According to the publisher it offers:
- A new theory of metaphor
- A brand new theory of art criticism
- Illuminates the ways in which we experience and appreciate art, from paintings and literature to film and music
- Written with clarity and precision
The publisher’s summary reads:
The Critical Imagination is a study of metaphor, imaginativeness, and criticism of the arts. Since the eighteenth century, many philosophers have argued that appreciating art is rewarding because it involves responding imaginatively to a work. Literary works can be interpreted in many ways; architecture can be seen as stately, meditative, or forbidding; and sensitive descriptions of art are often colourful metaphors: music can ‘shimmer’, prose can be ‘perfumed’, and a painter’s colouring can be ‘effervescent’. Engaging with art, like creating it, seems to offer great scope for imagination. Hume, Kant, Oscar Wilde, Roger Scruton, and others have defended variations on this attractive idea. In this book, James Grant critically examines it.
The first half explains the role imaginativeness plays in criticism. To do this, Grant answers three questions that are of interest in their own right. First, what are the aims of criticism? Is the point of criticizing a work to evaluate it, to explain it, to modify our response to it, or something else? Second, what is it to appreciate art? Third, what is imaginativeness? He gives new answers to all three questions, and uses them to explain the role of imaginativeness in criticism.
The book’s second half focuses on metaphor. Why are some metaphors so effective? How do we understand metaphors? Are some thoughts expressible only in metaphor? Grant’s answers to these questions go against much current thinking in the philosophy of language. He uses these answers to explain why imaginative metaphors are so common in art criticism. The result is a rigorous and original theory of metaphor, criticism, imaginativeness, and their interrelations.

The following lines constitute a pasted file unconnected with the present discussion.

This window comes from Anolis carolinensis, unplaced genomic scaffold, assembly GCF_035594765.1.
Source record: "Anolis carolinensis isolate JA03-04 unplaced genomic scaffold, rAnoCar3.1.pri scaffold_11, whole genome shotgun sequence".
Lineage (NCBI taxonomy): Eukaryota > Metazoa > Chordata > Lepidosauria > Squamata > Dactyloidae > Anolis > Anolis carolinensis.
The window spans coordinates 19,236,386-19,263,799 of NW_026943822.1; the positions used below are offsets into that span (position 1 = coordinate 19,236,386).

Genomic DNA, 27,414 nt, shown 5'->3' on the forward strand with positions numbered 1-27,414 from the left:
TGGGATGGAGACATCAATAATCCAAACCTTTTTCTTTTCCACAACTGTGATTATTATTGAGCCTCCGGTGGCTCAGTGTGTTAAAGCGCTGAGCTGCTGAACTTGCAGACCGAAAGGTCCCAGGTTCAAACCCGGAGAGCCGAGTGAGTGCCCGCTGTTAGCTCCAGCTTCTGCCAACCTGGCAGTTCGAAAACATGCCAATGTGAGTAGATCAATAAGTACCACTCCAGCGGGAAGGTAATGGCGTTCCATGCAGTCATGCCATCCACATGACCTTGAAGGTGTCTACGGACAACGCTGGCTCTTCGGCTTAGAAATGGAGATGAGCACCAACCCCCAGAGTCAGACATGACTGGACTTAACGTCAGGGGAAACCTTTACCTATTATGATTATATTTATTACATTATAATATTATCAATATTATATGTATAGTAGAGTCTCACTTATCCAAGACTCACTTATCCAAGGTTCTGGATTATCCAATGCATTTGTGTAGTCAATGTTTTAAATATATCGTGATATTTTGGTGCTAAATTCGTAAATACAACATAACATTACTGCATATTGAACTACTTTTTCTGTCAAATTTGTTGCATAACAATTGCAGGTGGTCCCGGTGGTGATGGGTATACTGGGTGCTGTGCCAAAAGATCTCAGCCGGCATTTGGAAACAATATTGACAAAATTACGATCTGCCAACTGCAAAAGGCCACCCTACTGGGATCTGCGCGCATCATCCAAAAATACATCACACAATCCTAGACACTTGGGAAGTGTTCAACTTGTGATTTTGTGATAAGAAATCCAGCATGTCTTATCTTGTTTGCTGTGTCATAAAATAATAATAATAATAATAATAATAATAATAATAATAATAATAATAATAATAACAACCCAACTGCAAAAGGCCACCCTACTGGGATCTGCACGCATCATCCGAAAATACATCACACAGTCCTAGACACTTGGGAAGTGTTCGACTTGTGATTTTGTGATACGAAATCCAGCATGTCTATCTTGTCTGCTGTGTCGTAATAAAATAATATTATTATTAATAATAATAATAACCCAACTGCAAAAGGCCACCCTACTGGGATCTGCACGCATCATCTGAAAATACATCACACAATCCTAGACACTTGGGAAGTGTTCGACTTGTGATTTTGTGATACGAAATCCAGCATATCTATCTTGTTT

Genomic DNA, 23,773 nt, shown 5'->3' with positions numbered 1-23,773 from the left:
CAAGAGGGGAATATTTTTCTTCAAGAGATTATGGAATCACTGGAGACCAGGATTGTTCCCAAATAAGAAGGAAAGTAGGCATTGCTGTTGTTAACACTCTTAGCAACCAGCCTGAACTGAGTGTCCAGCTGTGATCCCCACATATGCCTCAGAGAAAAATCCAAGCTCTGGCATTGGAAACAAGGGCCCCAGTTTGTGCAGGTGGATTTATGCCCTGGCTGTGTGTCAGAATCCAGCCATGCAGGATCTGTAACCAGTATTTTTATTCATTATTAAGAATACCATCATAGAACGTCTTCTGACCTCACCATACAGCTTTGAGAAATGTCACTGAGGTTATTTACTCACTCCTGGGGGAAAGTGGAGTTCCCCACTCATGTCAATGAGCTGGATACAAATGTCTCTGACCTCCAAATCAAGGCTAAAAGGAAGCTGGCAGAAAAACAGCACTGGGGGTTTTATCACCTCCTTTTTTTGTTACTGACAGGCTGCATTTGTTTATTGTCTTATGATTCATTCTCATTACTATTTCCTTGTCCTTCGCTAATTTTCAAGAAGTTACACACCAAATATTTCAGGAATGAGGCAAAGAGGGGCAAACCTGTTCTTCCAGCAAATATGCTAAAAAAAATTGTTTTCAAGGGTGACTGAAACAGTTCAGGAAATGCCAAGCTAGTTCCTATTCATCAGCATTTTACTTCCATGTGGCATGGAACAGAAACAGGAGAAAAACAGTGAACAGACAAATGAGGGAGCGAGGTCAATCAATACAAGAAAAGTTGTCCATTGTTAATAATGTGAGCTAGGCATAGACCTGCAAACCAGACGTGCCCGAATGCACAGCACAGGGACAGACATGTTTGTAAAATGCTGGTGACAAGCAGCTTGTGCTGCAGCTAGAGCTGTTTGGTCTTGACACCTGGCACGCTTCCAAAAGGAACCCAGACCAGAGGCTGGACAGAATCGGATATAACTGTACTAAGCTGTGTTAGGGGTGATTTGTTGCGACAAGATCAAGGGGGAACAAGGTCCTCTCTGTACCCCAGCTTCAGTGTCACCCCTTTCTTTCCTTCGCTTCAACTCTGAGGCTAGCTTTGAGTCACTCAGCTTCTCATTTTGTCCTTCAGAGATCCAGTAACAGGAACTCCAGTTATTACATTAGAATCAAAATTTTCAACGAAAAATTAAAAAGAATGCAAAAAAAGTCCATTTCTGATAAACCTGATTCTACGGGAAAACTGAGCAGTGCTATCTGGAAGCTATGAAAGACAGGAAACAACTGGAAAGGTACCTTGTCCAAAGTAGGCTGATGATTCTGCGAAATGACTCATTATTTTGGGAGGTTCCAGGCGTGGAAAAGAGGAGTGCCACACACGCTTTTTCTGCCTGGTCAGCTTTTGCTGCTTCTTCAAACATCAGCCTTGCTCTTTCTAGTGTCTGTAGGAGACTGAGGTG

More information from the publisher can be found here.
Richard Eldridge of Swarthmore College recently reviewed the book for NDPR. He begins:
Criticism — or at least and especially the kind of criticism that involves appreciation — has fallen on hard times in contemporary academic life, at least officially. The majority of the literary and art historical scholars with whom I talk tell me that they are interested in understanding and explaining how and why works with certain generic features are produced, not in appreciating them. Typically, they have in mind some model of explanation that hints at law formulation as practiced in the natural sciences: when consumers C demand reinforcement of their values V, then works W with generic features F1 . . . Fn that accomplish such reinforcement will be produced (read, viewed, circulated, praised). This style of critical study has its point and place, and it has yielded important insights into psychosocial history. To its practitioners, talk of appreciation seems sloppy, self-indulgent, uncritical, and non-explanatory . . .
To continue reading the review click here.